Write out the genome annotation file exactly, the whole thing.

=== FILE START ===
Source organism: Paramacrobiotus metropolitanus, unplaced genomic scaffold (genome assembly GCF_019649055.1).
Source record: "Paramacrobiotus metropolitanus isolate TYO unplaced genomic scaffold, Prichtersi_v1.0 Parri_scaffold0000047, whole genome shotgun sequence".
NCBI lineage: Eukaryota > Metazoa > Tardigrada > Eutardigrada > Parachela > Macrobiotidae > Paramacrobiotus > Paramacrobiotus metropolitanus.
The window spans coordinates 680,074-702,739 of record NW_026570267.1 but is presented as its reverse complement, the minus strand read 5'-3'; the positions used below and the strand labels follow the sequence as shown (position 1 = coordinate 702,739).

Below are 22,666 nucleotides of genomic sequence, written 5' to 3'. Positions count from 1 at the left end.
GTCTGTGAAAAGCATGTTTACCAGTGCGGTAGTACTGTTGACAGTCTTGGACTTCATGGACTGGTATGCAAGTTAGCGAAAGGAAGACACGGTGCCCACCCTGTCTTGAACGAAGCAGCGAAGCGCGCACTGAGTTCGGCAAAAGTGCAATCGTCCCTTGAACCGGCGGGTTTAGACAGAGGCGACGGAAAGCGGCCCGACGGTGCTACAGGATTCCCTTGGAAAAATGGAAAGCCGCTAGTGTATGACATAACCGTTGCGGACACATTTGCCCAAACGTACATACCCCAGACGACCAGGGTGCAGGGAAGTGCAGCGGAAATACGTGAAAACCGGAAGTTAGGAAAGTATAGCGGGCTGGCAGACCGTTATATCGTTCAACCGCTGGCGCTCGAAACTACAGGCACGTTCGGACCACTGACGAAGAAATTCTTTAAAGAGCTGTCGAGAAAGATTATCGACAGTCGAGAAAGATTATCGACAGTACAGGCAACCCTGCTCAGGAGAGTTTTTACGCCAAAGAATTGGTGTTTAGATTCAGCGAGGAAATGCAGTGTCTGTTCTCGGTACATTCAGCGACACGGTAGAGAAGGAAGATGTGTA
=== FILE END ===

Source organism: Paramacrobiotus metropolitanus, unplaced genomic scaffold (genome assembly GCF_019649055.1).
Source record: "Paramacrobiotus metropolitanus isolate TYO unplaced genomic scaffold, Prichtersi_v1.0 Parri_scaffold0000047, whole genome shotgun sequence".
NCBI lineage: Eukaryota > Metazoa > Tardigrada > Eutardigrada > Parachela > Macrobiotidae > Paramacrobiotus > Paramacrobiotus metropolitanus.
The window spans coordinates 680,074-702,739 of record NW_026570267.1 but is presented as its reverse complement, the minus strand read 5'-3'; the positions used below and the strand labels follow the sequence as shown (position 1 = coordinate 702,739).

Below are 22,666 nucleotides of genomic sequence, written 5' to 3'. Positions count from 1 at the left end.
GTCTGTGAAAAGCATGTTTACCAGTGCGGTAGTACTGTTGACAGTCTTGGACTTCATGGACTGGTATGCAAGTTAGCGAAAGGAAGACACGGTGCCCACCCTGTCTTGAACGAAGCAGCGAAGCGCGCACTGAGTTCGGCAAAAGTGCAATCGTCCCTTGAACCGGCGGGTTTAGACAGAGGCGACGGAAAGCGGCCCGACGGTGCTACAGGATTCCCTTGGAAAAATGGAAAGCCGCTAGTGTATGACATAACCGTTGCGGACACATTTGCCCAAACGTACATACCCCAGACGACCAGGGTGCAGGGAAGTGCAGCGGAAATACGTGAAAACCGGAAGTTAGGAAAGTATAGCGGGCTGGCAGACCGTTATATCGTTCAACCGCTGGCGCTCGAAACTACAGGCACGTTCGGACCACTGACGAAGAAATTCTTTAAAGAGCTGTCGAGAAAGATTATCGACAGTCGAGAAAGATTATCGACAGTACAGGCAACCCTGCTCAGGAGAGTTTTTACGCCAAAGAATTGGTGTTTAGATTCAGCGAGGAAATGCAGTGTCTGTTCTCGGTACATTCAGCGACACGGTAGAGAAGGAAGATGTGTA